The 16th Maccabiah Games ended with a lot of fanfare, flaming batons and fireworks -- and a sigh of relief from the organizers that the much-anticipated event had ended safely and without mishap.
There were hundreds of police officers and soldiers surrounding the outdoor Jerusalem space where the event was held. In addition, X-ray scanners and metal detectors checked bags and bodies, making the attendees feel more secure.
This was the first time the Maccabiah opening and closing ceremonies were held in Jerusalem. Last week's opening event was at Teddy Stadium, in the city's southern corner; the closing party was in the cavity of Sultan's Pool, a Herodian reservoir that looks up at the ancient walls of the Old City.
One delegation head said that he would breathe more easily once his athletes were home safe and sound, but that he was glad the participants had attended this year's games.
"This was about solidarity, showing a deep connection to the State of Israel," said Richard Feldman, the delegation head for Great Britain, who brought 160 athletes instead of the usual 350 British delegates.
Indeed, at the closing ceremony, "Am Echad," (or One Nation) and "We Are One" were both printed on the T-shirts worn by American athletes.
"This year's Maccabiah made a statement, and the athletes should feel proud," said Bob Spivack, president of the Philadelphia-based Maccabiah USA. "It's about more than sports."
Israel blew away the rest of the field in the medal race, winning 96 gold, 74 silver and 74 bronze medals. The U.S. team came in second, with 21 gold, 23 silver and 30 bronze medals.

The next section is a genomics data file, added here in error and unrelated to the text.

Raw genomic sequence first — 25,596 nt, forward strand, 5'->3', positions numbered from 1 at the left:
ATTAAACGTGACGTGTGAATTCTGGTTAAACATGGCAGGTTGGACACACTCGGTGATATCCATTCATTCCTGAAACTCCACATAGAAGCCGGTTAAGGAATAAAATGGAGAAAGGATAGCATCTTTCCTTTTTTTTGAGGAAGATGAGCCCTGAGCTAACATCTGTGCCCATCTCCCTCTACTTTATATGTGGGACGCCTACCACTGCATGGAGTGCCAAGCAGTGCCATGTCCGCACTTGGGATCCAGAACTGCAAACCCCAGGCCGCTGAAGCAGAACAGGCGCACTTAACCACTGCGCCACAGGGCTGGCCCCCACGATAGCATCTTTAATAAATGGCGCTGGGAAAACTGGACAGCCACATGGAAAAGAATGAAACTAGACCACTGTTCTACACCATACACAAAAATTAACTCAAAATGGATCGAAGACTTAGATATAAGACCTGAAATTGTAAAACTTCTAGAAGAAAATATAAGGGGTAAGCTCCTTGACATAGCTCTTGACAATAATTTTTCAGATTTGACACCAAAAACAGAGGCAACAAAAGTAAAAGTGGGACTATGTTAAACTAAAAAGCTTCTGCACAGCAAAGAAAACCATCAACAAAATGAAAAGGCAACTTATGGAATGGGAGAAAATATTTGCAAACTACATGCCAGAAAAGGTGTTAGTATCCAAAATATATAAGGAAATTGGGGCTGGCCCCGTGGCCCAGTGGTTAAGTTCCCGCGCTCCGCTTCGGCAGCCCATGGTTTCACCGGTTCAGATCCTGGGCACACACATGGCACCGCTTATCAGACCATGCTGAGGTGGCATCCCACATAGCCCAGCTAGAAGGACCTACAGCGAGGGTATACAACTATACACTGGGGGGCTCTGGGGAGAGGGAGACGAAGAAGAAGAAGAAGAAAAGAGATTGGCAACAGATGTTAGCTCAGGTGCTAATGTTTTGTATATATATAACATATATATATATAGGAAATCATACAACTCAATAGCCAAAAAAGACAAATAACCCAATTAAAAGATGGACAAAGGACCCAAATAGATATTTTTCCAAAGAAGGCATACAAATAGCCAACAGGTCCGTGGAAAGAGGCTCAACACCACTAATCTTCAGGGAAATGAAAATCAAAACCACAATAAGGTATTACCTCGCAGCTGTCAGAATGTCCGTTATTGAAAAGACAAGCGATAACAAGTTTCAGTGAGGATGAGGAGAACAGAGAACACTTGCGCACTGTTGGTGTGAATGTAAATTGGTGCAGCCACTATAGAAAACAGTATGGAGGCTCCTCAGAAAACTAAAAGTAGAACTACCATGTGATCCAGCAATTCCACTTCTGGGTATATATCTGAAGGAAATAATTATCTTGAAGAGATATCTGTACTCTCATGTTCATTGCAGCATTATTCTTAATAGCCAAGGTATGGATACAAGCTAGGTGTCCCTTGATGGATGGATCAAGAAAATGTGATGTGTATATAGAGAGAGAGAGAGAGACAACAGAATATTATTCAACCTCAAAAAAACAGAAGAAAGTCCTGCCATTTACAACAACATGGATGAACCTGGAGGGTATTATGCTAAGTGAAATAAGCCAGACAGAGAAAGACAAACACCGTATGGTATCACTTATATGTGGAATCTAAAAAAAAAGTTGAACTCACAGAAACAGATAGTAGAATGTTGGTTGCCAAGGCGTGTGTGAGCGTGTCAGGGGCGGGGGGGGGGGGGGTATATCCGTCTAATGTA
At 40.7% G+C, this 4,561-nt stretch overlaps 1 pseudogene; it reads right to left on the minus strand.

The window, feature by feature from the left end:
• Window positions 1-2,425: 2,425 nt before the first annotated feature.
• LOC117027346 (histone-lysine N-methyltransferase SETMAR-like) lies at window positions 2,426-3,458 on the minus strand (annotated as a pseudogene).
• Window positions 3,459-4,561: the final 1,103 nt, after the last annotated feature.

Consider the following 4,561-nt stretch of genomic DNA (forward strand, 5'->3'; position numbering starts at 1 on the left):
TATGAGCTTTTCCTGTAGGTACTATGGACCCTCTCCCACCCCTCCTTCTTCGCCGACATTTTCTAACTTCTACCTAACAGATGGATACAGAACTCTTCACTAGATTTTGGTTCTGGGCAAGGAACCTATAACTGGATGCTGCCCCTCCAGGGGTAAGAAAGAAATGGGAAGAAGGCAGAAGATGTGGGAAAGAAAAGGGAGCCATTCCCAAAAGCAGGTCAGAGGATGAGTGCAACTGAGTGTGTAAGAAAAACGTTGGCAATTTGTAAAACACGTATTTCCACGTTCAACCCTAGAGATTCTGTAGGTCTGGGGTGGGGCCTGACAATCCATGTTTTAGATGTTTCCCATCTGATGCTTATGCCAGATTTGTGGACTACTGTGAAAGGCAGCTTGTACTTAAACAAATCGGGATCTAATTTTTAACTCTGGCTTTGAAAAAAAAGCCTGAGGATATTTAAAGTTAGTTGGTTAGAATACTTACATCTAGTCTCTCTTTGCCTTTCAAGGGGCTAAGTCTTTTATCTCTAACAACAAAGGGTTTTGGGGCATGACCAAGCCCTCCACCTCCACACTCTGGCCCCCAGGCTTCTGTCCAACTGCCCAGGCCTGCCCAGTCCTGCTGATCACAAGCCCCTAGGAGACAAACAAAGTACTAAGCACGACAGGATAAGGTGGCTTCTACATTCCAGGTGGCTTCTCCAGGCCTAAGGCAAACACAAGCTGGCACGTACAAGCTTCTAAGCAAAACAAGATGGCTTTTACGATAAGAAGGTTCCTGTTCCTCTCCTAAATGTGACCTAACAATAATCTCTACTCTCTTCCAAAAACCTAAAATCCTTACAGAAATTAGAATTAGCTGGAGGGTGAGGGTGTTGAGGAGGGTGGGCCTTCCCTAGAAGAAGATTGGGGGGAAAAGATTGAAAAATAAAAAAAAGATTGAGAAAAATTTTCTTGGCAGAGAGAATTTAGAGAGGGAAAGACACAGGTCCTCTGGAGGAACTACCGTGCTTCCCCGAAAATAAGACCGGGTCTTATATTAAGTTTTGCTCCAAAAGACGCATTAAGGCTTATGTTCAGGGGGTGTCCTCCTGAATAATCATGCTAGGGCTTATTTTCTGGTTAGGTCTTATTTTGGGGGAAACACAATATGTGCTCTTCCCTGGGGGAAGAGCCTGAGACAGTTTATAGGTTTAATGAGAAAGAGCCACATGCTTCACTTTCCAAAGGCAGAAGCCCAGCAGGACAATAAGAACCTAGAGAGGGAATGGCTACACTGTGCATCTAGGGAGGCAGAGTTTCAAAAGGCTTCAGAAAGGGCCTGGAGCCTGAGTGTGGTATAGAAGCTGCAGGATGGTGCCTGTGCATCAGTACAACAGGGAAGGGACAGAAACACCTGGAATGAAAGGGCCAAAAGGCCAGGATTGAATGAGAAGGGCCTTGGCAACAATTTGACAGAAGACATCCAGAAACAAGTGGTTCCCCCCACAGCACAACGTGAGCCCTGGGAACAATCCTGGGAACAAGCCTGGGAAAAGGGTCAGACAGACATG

Israeli athletes, who were used to the security situation in their native land, constituted the largest team; its member athletes were considered among the most skilled and competitive.
With this year's competition safely behind them, some began setting their sights to the future. "We need to start planning now for the next games in four years," said Mark Berman, a coach for the Israeli softball team. "My view is that this continues to serve a purpose. It's bonding for Jewish athletes, and I'm encouraged that so many individuals made a statement and showed up for the Maccabiah."
It didn't seem as if the athletes were ready to leave after Monday night's closing ceremony. They stamped their feet, waved colored flashlights and hooted their way through the show, which included belly dancers, the Israel Defense Force choir performing disco numbers, and a helicopter bearing the Maccabiah flame from Teddy Stadium.
In return, the athletes were thanked and applauded for their decision to compete.
"We're grateful to the athletes, because without them, we wouldn't have had the Maccabiah at all," said Oudi Recanati, chairman of the Maccabi World Union and one of the sponsors of the 16th Games, which were shortened to seven days from the usual 10.
Despite the low turnout and some unusual competitions -- in some events every team won a medal, because there were only three teams -- it seemed that the significance of this year's games was that they took place at all during such a tense and trying time for Israel.
"The very fact that the 16th Maccabiah was held, against all odds, is a tribute to the Jewish people of the world," Recanati said.
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